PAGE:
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SHAREit Android App Contains Bugs that Could Expose Your Sensitive Data

Have you been using the Android version of the SHAREit app?

Unfortunately, it turns out that the app, which has more than one billion downloads, contains unpatched vulnerabilities. The app’s developer has failed to address the bugs for more than three months.

It is crucial to note that the vulnerabilities don’t affect the iOS version of the app.

SHAREit Android App Contains Vulnerabilities

The vulnerabilities were discovered by TrendMicro researchers. If exploited successfully, the bugs could leak users’ sensitive data and execute arbitrary code with SHAREit permissions by using a malicious app or code. The researchers warn that the vulnerabilities could also lead to remote code execution attacks on vulnerable devices.

“In the past, vulnerabilities that can be used to download and steal files from users’ devices have also been associated with the app. While the app allows the transfer and download of various file types, such as Android Package (APK), the vulnerabilities related to these features are most likely unintended flaws, “ TrendMicro added.

Since the app has almost a billion downloads in Google Play, the impact of the flaws could be devastating. “Google has been informed of these vulnerabilities,” the report noted. Proof-of-concept code was also created to analyze how the vulnerabilities work in depth.




What is causing the SHAREit vulnerabilities on Android devices?

The lack of proper restrictions allowing access to the application’s code. If a malicious app is installed on a device, attackers can send malicious commands to SHAREit to hijack its legitimate features and run custom code. This would overwrite the app’s local files could allow the installation of third-party apps without the user’s knowledge.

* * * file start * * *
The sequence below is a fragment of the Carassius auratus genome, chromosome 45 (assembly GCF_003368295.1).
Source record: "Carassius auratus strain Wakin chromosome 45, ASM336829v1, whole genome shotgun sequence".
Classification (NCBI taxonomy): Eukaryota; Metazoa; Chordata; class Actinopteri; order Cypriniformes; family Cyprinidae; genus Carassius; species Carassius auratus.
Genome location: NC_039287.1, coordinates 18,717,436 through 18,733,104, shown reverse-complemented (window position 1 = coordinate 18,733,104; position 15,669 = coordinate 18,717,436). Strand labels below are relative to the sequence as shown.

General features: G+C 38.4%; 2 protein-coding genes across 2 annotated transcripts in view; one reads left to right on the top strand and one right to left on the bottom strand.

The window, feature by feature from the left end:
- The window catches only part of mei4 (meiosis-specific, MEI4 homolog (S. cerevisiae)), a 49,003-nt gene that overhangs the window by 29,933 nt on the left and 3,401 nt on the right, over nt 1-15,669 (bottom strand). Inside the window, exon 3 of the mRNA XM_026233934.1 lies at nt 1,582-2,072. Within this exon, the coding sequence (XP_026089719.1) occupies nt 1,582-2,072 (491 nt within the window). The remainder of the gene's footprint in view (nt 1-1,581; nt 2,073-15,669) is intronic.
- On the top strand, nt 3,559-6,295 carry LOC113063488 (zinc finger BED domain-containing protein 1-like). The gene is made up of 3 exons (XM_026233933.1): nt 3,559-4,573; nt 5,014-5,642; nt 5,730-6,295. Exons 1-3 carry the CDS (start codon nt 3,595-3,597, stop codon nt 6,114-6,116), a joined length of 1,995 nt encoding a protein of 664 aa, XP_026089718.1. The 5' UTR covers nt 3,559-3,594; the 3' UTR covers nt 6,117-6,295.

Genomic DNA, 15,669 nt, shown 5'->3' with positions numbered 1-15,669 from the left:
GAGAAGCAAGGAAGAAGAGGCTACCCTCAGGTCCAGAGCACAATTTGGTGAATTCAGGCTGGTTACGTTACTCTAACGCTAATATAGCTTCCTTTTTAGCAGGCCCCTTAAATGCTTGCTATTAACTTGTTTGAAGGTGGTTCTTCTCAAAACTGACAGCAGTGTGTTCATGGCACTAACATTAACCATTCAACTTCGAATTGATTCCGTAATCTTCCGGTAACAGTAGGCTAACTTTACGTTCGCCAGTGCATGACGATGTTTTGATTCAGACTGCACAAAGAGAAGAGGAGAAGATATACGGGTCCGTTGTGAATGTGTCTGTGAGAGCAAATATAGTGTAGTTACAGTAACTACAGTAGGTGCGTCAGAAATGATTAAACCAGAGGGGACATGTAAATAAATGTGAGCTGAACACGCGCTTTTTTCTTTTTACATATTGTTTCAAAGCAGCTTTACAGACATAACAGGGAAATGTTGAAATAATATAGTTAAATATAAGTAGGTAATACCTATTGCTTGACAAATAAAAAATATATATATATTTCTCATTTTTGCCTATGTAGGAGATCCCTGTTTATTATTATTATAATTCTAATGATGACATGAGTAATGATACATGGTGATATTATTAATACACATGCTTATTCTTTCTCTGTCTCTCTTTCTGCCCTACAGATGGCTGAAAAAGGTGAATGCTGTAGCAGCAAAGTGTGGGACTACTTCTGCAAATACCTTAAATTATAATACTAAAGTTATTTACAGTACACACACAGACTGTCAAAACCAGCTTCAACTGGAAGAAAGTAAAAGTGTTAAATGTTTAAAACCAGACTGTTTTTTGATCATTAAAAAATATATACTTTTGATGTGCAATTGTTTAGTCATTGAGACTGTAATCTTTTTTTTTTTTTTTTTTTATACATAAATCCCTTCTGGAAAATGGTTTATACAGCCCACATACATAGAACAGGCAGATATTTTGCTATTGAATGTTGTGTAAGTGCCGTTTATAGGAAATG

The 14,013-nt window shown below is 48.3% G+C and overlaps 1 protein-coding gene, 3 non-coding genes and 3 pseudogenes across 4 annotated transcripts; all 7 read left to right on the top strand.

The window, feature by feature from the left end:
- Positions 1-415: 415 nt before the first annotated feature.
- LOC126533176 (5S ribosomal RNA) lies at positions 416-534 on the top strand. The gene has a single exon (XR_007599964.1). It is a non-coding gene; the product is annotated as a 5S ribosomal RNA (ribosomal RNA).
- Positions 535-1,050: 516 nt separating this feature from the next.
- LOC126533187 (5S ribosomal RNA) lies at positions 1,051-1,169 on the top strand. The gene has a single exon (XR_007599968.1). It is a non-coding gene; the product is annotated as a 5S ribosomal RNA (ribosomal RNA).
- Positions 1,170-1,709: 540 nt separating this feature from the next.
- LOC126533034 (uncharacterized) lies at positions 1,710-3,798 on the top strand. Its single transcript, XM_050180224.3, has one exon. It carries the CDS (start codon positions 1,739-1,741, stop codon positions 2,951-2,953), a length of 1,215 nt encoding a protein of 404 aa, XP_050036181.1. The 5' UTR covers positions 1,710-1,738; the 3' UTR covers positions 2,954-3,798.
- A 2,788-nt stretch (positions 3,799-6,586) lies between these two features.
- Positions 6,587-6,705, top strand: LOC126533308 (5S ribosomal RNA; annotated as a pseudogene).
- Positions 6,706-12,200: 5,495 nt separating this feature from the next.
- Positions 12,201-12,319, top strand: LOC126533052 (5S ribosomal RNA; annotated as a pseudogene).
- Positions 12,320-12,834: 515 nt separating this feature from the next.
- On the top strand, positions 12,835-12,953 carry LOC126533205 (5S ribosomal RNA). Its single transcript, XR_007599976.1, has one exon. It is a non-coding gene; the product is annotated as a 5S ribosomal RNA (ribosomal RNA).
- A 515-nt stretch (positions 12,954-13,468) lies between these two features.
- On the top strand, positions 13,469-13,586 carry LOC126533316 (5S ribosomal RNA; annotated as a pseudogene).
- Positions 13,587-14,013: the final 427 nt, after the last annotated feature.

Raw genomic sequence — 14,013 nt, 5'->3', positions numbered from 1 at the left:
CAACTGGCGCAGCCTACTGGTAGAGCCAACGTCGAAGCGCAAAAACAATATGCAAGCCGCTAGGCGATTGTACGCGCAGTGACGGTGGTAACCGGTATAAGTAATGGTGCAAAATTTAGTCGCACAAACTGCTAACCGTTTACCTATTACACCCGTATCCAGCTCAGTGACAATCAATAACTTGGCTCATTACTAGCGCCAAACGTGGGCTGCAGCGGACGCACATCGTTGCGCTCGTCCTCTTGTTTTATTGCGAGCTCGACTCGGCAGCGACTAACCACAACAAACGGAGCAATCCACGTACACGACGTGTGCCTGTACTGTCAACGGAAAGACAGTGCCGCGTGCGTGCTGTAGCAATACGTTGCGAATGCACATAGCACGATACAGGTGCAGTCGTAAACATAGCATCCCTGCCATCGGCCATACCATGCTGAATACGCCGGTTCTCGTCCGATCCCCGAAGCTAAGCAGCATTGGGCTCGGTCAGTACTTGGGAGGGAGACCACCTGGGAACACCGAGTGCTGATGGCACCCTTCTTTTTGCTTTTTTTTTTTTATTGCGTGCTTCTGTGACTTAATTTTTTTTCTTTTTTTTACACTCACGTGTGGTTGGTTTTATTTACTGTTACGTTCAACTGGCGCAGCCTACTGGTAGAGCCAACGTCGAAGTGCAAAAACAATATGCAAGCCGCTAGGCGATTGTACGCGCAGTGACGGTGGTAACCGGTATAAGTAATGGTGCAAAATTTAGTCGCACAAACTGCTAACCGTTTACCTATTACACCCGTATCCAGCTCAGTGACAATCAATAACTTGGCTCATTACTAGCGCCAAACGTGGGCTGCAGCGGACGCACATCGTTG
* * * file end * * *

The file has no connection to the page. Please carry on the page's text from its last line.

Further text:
That’s not all, however, as TrendMicro’s report shows that the popular application is also prone to man-in-the-disk attacks:

This Is because when a user downloads the app in the download center, it goes to the directory as shown in the sample code. The folder is an external directory, which means any app can access it with SDcard write permission, the research team said.

The vulnerabilities were reported to the app’s developer. However, the researchers haven’t received a response yet. Thus, the team decided to disclose their research “since many users might be affected by this attack.” The worst part is that the attack is “not easily detectable.”

In 2019, the same application was found to contain flaws allowing hackers to bypass device authentication and steal users’ files from their devices.

Milena Dimitrova

Milena Dimitrova

An inspired writer and content manager who has been with SensorsTechForum since the project started. A professional with 10+ years of experience in creating engaging content. Focused on user privacy and malware development, she strongly believes in a world where cybersecurity plays a central role. If common sense makes no sense, she will be there to take notes. Those notes may later turn into articles! Follow Milena @Milenyim

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